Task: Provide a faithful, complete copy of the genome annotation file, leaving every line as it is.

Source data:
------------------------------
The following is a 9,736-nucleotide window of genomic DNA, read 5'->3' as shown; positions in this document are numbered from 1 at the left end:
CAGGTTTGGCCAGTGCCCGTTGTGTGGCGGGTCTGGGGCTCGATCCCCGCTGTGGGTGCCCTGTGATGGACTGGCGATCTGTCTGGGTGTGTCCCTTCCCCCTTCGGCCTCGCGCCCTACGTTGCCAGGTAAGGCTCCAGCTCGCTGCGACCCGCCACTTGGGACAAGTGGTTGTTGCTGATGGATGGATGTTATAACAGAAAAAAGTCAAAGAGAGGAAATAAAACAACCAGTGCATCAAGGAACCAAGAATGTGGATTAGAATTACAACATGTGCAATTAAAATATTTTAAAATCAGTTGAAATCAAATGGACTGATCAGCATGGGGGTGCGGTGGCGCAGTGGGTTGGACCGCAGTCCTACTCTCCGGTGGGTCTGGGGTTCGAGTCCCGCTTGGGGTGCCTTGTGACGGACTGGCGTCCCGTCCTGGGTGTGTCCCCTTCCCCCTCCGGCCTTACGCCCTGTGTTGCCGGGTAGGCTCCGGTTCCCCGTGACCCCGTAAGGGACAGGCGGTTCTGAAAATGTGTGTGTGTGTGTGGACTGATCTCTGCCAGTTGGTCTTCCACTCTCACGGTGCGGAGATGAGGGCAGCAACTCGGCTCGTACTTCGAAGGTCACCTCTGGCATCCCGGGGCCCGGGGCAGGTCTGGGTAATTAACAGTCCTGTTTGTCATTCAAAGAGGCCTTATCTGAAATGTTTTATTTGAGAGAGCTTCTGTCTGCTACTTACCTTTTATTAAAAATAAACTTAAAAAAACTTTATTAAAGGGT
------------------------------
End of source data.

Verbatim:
The following is a 9,736-nucleotide window of genomic DNA, read 5'->3' as shown; positions in this document are numbered from 1 at the left end:
CAGGTTTGGCCAGTGCCCGTTGTGTGGCGGGTCTGGGGCTCGATCCCCGCTGTGGGTGCCCTGTGATGGACTGGCGATCTGTCTGGGTGTGTCCCTTCCCCCTTCGGCCTCGCGCCCTACGTTGCCAGGTAAGGCTCCAGCTCGCTGCGACCCGCCACTTGGGACAAGTGGTTGTTGCTGATGGATGGATGTTATAACAGAAAAAAGTCAAAGAGAGGAAATAAAACAACCAGTGCATCAAGGAACCAAGAATGTGGATTAGAATTACAACATGTGCAATTAAAATATTTTAAAATCAGTTGAAATCAAATGGACTGATCAGCATGGGGGTGCGGTGGCGCAGTGGGTTGGACCGCAGTCCTACTCTCCGGTGGGTCTGGGGTTCGAGTCCCGCTTGGGGTGCCTTGTGACGGACTGGCGTCCCGTCCTGGGTGTGTCCCCTTCCCCCTCCGGCCTTACGCCCTGTGTTGCCGGGTAGGCTCCGGTTCCCCGTGACCCCGTAAGGGACAGGCGGTTCTGAAAATGTGTGTGTGTGTGTGGACTGATCTCTGCCAGTTGGTCTTCCACTCTCACGGTGCGGAGATGAGGGCAGCAACTCGGCTCGTACTTCGAAGGTCACCTCTGGCATCCCGGGGCCCGGGGCAGGTCTGGGTAATTAACAGTCCTGTTTGTCATTCAAAGAGGCCTTATCTGAAATGTTTTATTTGAGAGAGCTTCTGTCTGCTACTTACCTTTTATTAAAAATAAACTTAAAAAAACTTTATTAAAGGGT